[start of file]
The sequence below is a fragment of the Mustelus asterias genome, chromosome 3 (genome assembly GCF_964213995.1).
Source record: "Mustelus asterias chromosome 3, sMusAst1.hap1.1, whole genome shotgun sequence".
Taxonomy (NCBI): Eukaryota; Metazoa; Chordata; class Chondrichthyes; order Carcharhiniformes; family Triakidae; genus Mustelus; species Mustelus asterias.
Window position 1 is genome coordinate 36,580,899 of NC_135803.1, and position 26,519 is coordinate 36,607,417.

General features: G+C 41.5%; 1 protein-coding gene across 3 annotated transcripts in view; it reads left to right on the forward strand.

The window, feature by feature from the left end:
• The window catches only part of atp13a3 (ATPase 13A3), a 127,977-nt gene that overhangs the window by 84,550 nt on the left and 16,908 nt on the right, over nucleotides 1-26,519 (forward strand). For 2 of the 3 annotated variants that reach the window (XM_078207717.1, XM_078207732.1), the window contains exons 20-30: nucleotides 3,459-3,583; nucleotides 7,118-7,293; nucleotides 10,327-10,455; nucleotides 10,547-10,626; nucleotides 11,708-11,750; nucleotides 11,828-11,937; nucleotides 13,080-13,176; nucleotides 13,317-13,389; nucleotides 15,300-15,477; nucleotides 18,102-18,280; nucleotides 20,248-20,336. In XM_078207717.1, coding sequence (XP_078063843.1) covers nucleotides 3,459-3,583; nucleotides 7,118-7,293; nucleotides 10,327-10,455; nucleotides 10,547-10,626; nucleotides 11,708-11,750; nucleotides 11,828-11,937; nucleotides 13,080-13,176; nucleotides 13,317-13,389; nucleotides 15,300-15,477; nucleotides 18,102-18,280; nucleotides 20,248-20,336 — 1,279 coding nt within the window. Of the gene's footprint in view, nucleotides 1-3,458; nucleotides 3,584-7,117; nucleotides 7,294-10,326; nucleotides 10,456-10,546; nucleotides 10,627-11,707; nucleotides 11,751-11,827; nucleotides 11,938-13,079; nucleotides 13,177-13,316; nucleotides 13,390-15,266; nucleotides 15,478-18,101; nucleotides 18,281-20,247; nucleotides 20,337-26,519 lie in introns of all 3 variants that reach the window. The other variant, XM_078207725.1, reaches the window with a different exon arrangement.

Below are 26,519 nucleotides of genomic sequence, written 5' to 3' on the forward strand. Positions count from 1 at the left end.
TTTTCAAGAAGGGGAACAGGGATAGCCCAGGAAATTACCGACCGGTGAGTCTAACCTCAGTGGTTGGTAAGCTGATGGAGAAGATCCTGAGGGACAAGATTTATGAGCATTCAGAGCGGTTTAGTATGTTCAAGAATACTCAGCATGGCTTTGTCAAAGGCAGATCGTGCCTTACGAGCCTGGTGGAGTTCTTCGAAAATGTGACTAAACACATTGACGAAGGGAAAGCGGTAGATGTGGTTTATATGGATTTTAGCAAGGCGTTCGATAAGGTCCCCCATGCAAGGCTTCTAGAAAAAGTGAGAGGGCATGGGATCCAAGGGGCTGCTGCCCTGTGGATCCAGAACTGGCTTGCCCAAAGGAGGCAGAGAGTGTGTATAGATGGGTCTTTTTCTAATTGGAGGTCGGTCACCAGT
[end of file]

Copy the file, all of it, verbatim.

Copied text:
The sequence below is a fragment of the Mustelus asterias genome, chromosome 3 (genome assembly GCF_964213995.1).
Source record: "Mustelus asterias chromosome 3, sMusAst1.hap1.1, whole genome shotgun sequence".
Taxonomy (NCBI): Eukaryota; Metazoa; Chordata; class Chondrichthyes; order Carcharhiniformes; family Triakidae; genus Mustelus; species Mustelus asterias.
Window position 1 is genome coordinate 36,580,899 of NC_135803.1, and position 26,519 is coordinate 36,607,417.

General features: G+C 41.5%; 1 protein-coding gene across 3 annotated transcripts in view; it reads left to right on the forward strand.

The window, feature by feature from the left end:
• The window catches only part of atp13a3 (ATPase 13A3), a 127,977-nt gene that overhangs the window by 84,550 nt on the left and 16,908 nt on the right, over nucleotides 1-26,519 (forward strand). For 2 of the 3 annotated variants that reach the window (XM_078207717.1, XM_078207732.1), the window contains exons 20-30: nucleotides 3,459-3,583; nucleotides 7,118-7,293; nucleotides 10,327-10,455; nucleotides 10,547-10,626; nucleotides 11,708-11,750; nucleotides 11,828-11,937; nucleotides 13,080-13,176; nucleotides 13,317-13,389; nucleotides 15,300-15,477; nucleotides 18,102-18,280; nucleotides 20,248-20,336. In XM_078207717.1, coding sequence (XP_078063843.1) covers nucleotides 3,459-3,583; nucleotides 7,118-7,293; nucleotides 10,327-10,455; nucleotides 10,547-10,626; nucleotides 11,708-11,750; nucleotides 11,828-11,937; nucleotides 13,080-13,176; nucleotides 13,317-13,389; nucleotides 15,300-15,477; nucleotides 18,102-18,280; nucleotides 20,248-20,336 — 1,279 coding nt within the window. Of the gene's footprint in view, nucleotides 1-3,458; nucleotides 3,584-7,117; nucleotides 7,294-10,326; nucleotides 10,456-10,546; nucleotides 10,627-11,707; nucleotides 11,751-11,827; nucleotides 11,938-13,079; nucleotides 13,177-13,316; nucleotides 13,390-15,266; nucleotides 15,478-18,101; nucleotides 18,281-20,247; nucleotides 20,337-26,519 lie in introns of all 3 variants that reach the window. The other variant, XM_078207725.1, reaches the window with a different exon arrangement.

Below are 26,519 nucleotides of genomic sequence, written 5' to 3' on the forward strand. Positions count from 1 at the left end.
TTTTCAAGAAGGGGAACAGGGATAGCCCAGGAAATTACCGACCGGTGAGTCTAACCTCAGTGGTTGGTAAGCTGATGGAGAAGATCCTGAGGGACAAGATTTATGAGCATTCAGAGCGGTTTAGTATGTTCAAGAATACTCAGCATGGCTTTGTCAAAGGCAGATCGTGCCTTACGAGCCTGGTGGAGTTCTTCGAAAATGTGACTAAACACATTGACGAAGGGAAAGCGGTAGATGTGGTTTATATGGATTTTAGCAAGGCGTTCGATAAGGTCCCCCATGCAAGGCTTCTAGAAAAAGTGAGAGGGCATGGGATCCAAGGGGCTGCTGCCCTGTGGATCCAGAACTGGCTTGCCCAAAGGAGGCAGAGAGTGTGTATAGATGGGTCTTTTTCTAATTGGAGGTCGGTCACCAGT